by Rev. Terry Davis
Delivered at Northwest Unitarian Universalist Congregation on December 11, 2016
Gail and I have an enormous Ginkgo tree in our front yard. I’m not good at estimating heights, but I think this tree towers at least 40 or 50 feet over our lawn and house.
The Ginkgo is usually the last tree in our yard and in our neighborhood to shed all of its leaves. Once all the maples and poplars and oaks have done their business, it seems that the Ginkgo brings up the rear and ends autumn with a flourish.
In a matter of just a couple of days – usually just a few weeks before the winter solstice – the tree lets go of all its beautiful, fan-shaped leaves, dropping them massively and silently to the ground.
Our Ginkgo’s last-in-line approach to fall happened again this past week. And so yesterday, when I went outside to retrieve the morning paper, I walked across our lawn and shuffled my slippers through a thick carpet of gold that extended in all directions.
I live in an old, in-town Atlanta neighborhood where tall native trees and exotic non-native ones (like our Chinese Ginkgo) are commonplace. And, while I’m grateful to have such a stunning tree right outside my window, I was recently reminded that my lovely view is indeed a privileged one.
The reminder occurred last Saturday morning as I was driving from my neighborhood to Ms. McKibben’s home in West Atlanta. Ms. McKibben and her son Jaydan comprise the family whose house I and others from Northwest volunteered to help complete as part of Habitat for Humanity’s Interfaith Build.
Ms. McKibben’s neighborhood is located 10 miles and a world away from mine.
To get to it, I drove through one of Atlanta’s most blighted neighborhoods . . . a part of town west of the Georgia Dome, where graffiti-stained apartment buildings, crumbling concrete sidewalks and burglar-barred windows are common . . . and trees of any kind or size are not.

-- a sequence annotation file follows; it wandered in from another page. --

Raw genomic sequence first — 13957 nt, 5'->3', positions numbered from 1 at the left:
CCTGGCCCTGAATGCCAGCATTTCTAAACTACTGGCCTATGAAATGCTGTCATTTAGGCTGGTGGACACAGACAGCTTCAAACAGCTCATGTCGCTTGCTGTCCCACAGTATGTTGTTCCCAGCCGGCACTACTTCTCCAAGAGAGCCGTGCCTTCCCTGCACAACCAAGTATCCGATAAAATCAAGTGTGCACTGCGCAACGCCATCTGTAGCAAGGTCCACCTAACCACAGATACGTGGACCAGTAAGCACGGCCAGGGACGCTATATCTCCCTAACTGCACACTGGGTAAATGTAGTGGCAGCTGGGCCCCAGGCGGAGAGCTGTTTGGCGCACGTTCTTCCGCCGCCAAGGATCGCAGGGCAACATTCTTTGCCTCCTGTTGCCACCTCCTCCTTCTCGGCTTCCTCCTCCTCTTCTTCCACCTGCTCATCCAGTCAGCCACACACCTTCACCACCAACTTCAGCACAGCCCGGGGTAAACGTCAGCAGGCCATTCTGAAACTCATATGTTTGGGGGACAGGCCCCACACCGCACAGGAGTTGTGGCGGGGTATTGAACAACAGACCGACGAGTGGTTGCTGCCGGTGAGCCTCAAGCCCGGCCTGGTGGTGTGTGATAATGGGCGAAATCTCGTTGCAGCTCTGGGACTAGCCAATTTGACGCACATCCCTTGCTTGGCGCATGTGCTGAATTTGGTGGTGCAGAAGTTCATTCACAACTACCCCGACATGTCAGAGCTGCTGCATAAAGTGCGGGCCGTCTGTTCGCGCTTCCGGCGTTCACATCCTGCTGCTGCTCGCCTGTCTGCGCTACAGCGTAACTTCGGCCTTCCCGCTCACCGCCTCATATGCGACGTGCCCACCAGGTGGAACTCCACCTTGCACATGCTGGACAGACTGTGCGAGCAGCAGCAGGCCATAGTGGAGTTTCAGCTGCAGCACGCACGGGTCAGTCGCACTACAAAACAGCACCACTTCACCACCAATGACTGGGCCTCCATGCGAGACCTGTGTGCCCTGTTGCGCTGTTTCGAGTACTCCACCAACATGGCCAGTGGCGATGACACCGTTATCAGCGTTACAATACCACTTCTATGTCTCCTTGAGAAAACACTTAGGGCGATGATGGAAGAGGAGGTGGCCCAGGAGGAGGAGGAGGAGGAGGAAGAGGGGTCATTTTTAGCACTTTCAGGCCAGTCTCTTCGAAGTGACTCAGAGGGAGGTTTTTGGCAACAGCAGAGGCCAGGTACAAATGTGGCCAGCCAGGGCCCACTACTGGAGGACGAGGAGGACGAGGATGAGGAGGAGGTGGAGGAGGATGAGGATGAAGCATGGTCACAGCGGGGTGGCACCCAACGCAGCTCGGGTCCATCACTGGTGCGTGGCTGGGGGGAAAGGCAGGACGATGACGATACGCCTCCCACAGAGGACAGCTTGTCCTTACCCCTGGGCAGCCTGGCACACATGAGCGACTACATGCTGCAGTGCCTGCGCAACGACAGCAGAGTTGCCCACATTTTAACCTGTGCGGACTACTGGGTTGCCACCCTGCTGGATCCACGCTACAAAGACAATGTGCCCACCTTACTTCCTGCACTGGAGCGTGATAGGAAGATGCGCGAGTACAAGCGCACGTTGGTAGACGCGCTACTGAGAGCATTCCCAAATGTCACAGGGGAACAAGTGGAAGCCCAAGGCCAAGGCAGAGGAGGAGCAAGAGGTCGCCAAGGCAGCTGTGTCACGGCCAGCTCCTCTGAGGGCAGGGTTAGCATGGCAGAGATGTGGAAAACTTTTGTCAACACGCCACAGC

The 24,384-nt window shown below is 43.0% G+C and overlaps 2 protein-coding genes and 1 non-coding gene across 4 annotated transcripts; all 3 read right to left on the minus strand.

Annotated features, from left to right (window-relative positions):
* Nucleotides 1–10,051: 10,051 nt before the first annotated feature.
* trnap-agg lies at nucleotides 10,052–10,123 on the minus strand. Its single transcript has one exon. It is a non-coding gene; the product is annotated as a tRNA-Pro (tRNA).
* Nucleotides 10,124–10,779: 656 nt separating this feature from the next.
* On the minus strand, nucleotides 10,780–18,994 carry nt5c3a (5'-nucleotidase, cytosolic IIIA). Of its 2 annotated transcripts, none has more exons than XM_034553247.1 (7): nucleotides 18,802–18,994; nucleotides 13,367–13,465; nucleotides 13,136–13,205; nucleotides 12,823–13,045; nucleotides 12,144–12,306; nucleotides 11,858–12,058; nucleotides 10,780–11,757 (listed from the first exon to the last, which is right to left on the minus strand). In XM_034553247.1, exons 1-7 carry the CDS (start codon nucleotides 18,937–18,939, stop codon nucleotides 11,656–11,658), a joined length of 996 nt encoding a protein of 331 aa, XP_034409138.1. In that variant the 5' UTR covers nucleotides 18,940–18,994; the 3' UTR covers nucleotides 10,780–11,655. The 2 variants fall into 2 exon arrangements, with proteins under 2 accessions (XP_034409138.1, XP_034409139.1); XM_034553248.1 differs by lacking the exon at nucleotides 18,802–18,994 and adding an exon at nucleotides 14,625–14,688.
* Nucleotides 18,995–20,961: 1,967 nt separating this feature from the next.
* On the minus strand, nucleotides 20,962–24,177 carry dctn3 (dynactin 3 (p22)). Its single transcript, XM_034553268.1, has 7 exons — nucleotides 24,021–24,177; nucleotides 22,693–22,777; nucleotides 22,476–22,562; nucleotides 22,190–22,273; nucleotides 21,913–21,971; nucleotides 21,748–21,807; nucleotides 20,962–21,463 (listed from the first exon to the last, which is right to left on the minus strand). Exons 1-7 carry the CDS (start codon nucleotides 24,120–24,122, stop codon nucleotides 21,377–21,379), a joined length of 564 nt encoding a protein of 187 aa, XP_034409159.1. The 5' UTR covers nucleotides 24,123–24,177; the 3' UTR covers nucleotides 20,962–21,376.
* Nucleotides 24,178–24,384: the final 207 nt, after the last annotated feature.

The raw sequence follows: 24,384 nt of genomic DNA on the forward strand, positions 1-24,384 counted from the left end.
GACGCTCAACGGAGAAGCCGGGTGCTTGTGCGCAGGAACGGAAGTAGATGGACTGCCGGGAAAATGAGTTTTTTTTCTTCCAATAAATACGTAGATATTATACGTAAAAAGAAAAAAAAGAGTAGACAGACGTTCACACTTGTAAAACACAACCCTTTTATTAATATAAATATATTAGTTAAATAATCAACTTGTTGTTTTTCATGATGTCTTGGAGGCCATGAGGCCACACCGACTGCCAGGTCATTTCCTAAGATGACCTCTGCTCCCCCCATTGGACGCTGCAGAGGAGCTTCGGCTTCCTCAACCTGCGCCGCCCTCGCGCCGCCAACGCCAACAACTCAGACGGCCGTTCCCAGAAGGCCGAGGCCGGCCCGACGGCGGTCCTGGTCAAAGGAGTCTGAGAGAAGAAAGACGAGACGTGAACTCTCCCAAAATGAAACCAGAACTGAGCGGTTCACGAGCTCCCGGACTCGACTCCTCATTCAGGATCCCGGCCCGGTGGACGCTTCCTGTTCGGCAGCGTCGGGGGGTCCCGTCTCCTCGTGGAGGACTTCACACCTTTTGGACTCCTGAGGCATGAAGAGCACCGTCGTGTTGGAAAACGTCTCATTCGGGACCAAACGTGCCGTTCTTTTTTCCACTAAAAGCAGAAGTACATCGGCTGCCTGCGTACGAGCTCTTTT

It was cold at 7:30 AM when I started out to the Habitat build site. As I made my way across town, the scene of urban neglect that was unfolding before me made me feel even colder.
And, then, something happened. I passed a green City of Atlanta sign planted firmly in the ground at a street corner. It announced that I was entering Washington Park, a historically black neighborhood that was built in 1919. A little distance further and a left turn, and I was driving along a tree-lined street of small, older brick and frame homes – some in good shape, some not.
A few blocks more, and I turned onto Scott Street, where cars were parked bumper to bumper and groups of people were walking toward a tidy and brand-new frame bungalow with gray and white trim. I knew I had reached Ms. McKibben’s house, and so I got out of my car and joined the other volunteers.
If you’ve ever worked on a Habitat for Humanity build, you know that this organization has homebuilding down to a science. Ms. McKibben and Jaydan’s house – like all Habitat homes – was scheduled to be built from the ground-up in just seven days, using mostly volunteer labor. The day I had volunteered to work was the seventh and last day of the build, and so the house was nearly complete except for landscaping and final touches.
Ms. McKibben and Jaydan were there, as were volunteers from several Atlanta faith communities. There were also people at the build who were ready to put in the work hours they needed to qualify to purchase a Habitat house. Habitat’s program is one that emphasizes sweat equity and partnership rather than charity.
So, prospective homeowners must help build their homes, put up a modest down payment, and take a financial management class before they can assume ownership and take over the mortgage.
There were four of us from Northwest. We greeted one another, got a cup of coffee, and then joined the group assembled in the muddy front yard as our site manager Cynthia got things started.
After introducing the McKibben family to us and giving us some background on how the Habitat program works, Cynthia began divvying up the tasks for the day.
“Who here is good with a hammer?” she asked. A few hands went up. I stood waiting, hoping something requiring less skill would come along, like spreading pine straw.
“Right this way, stand here next to me,” Cynthia said to the hammer volunteers.
“Okay, what about power tools?” Cynthia shouted next. “Think carefully about this one,” she warned, raising her left hand and showing us her own missing digit.
Okay, definitely not me, I thought, as other people stepped forward. I waited again.
Cynthia next shouted out “indoor cleaning” and “shrub and tree planting”, but really got my attention was when she asked, “Who here is anal retentive?”